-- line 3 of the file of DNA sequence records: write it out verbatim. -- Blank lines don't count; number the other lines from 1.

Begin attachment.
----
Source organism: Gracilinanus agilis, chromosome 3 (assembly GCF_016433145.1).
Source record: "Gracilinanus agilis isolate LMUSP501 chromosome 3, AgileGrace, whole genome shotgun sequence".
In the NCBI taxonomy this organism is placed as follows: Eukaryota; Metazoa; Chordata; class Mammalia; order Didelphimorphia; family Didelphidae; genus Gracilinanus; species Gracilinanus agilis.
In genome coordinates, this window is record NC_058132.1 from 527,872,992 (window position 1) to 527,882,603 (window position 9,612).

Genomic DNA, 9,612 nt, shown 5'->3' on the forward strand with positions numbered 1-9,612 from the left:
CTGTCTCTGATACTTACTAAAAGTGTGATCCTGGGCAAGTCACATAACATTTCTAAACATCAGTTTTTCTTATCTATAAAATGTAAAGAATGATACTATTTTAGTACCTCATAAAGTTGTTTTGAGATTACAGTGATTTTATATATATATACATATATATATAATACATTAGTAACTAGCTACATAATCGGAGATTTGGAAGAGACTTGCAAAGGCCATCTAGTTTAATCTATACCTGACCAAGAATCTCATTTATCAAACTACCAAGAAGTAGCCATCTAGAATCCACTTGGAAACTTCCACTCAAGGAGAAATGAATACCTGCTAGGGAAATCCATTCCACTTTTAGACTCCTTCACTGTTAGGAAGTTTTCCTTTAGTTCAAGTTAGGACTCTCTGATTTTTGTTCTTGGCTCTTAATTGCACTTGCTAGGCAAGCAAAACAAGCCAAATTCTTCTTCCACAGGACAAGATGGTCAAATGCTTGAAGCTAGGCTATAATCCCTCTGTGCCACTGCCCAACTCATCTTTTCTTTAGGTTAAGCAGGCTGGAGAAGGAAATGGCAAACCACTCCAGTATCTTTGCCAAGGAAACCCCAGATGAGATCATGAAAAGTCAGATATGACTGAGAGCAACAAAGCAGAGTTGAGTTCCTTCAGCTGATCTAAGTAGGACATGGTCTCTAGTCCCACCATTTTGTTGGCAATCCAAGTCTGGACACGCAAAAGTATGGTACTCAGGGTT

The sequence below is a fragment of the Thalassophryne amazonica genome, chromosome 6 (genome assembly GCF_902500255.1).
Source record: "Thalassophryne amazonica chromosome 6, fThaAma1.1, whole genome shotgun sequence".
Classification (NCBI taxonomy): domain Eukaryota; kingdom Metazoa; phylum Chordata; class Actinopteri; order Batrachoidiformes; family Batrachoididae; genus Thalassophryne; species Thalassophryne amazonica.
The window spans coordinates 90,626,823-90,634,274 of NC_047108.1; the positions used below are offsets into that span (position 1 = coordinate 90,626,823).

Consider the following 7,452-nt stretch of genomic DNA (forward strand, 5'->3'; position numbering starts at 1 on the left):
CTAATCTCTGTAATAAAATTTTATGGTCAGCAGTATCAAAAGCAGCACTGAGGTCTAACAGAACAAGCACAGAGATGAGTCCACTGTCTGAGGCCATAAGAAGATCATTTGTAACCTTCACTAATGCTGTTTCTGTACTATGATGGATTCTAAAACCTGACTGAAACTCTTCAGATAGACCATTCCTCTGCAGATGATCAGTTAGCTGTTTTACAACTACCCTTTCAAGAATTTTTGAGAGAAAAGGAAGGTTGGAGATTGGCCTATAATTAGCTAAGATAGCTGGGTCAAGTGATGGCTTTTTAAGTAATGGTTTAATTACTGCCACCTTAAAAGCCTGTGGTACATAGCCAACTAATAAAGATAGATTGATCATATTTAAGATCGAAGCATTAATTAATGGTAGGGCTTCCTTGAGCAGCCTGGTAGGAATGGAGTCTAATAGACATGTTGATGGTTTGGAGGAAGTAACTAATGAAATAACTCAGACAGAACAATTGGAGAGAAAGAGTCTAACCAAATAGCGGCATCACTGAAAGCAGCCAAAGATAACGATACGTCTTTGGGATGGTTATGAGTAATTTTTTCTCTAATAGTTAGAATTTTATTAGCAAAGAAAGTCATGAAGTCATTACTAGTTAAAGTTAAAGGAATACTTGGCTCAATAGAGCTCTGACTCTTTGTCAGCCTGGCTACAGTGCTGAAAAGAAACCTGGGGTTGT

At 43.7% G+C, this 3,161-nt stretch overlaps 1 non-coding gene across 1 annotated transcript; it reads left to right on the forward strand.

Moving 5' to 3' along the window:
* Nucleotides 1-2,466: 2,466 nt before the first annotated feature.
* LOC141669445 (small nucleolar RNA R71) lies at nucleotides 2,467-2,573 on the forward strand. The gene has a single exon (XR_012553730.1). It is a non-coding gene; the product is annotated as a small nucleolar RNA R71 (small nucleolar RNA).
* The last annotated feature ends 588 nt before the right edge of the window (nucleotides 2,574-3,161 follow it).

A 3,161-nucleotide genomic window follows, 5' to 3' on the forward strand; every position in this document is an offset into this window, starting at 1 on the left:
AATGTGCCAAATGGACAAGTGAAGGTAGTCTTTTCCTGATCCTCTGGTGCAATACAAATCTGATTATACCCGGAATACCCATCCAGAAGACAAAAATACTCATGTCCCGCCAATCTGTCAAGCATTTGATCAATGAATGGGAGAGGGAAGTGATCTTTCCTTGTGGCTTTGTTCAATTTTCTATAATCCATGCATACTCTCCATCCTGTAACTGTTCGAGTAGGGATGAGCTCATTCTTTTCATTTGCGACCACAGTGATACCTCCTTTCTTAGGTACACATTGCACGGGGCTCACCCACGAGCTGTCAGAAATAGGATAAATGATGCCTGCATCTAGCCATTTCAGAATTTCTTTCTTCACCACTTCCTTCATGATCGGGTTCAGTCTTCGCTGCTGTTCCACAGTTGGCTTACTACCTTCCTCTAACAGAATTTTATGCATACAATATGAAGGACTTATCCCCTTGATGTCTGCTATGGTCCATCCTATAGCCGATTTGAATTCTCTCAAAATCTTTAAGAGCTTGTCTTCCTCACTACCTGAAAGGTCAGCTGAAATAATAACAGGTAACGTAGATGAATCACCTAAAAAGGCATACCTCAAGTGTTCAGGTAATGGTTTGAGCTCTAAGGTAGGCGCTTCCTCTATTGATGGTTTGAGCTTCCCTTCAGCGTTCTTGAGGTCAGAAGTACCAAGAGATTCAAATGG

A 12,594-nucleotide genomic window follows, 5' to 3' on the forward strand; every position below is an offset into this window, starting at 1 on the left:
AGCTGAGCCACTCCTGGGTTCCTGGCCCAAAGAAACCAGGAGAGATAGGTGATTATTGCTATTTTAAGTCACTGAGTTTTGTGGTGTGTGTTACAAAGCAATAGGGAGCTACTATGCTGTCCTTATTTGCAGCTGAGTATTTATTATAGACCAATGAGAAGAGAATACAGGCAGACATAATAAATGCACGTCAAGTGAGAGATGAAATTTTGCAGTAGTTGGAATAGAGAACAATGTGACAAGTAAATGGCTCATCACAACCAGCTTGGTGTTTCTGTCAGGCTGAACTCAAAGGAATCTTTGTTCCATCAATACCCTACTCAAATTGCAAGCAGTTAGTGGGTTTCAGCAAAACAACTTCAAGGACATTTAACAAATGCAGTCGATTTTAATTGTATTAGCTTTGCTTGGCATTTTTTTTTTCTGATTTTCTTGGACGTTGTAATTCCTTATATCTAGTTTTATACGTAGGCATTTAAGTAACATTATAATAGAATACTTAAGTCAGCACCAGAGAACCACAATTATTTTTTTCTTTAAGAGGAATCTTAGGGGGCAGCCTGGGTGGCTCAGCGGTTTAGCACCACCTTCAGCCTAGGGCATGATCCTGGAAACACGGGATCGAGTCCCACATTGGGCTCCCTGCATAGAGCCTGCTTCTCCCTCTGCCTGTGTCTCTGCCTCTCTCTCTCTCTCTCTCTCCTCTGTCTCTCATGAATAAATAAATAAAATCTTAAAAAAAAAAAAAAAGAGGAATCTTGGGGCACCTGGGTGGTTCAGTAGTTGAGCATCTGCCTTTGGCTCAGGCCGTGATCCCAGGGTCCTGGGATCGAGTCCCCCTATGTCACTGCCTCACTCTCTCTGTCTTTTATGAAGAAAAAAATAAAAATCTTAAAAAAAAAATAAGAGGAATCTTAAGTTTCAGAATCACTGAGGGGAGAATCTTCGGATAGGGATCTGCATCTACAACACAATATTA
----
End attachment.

In the NCBI taxonomy this organism is placed as follows: Eukaryota; Metazoa; Chordata; class Mammalia; order Didelphimorphia; family Didelphidae; genus Gracilinanus; species Gracilinanus agilis.